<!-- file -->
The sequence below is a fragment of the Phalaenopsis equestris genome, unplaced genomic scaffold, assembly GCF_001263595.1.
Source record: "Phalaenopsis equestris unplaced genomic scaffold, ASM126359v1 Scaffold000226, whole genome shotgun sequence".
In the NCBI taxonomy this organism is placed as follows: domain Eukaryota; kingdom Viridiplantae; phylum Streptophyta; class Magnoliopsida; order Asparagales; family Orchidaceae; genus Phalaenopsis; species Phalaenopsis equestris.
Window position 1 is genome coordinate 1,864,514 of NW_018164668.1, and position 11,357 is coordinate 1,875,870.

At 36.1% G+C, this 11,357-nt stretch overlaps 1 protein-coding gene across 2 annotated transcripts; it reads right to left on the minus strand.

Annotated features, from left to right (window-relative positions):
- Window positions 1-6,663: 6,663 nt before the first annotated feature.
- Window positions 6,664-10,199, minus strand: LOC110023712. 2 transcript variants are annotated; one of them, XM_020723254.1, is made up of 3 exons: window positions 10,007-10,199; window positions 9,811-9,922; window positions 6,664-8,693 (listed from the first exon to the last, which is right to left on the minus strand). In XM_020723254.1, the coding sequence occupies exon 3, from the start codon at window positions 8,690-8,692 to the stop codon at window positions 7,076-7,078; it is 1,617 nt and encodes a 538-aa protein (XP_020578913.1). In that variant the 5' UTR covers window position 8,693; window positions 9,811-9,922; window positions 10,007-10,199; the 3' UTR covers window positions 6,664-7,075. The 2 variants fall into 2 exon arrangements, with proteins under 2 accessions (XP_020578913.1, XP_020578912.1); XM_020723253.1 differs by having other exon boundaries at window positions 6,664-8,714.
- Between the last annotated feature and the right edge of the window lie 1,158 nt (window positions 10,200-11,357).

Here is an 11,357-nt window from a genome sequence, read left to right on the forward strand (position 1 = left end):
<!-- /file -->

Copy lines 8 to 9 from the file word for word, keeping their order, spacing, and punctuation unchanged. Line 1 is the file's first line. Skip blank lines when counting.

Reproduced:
- Window positions 6,664-10,199, minus strand: LOC110023712. 2 transcript variants are annotated; one of them, XM_020723254.1, is made up of 3 exons: window positions 10,007-10,199; window positions 9,811-9,922; window positions 6,664-8,693 (listed from the first exon to the last, which is right to left on the minus strand). In XM_020723254.1, the coding sequence occupies exon 3, from the start codon at window positions 8,690-8,692 to the stop codon at window positions 7,076-7,078; it is 1,617 nt and encodes a 538-aa protein (XP_020578913.1). In that variant the 5' UTR covers window position 8,693; window positions 9,811-9,922; window positions 10,007-10,199; the 3' UTR covers window positions 6,664-7,075. The 2 variants fall into 2 exon arrangements, with proteins under 2 accessions (XP_020578913.1, XP_020578912.1); XM_020723253.1 differs by having other exon boundaries at window positions 6,664-8,714.
- Between the last annotated feature and the right edge of the window lie 1,158 nt (window positions 10,200-11,357).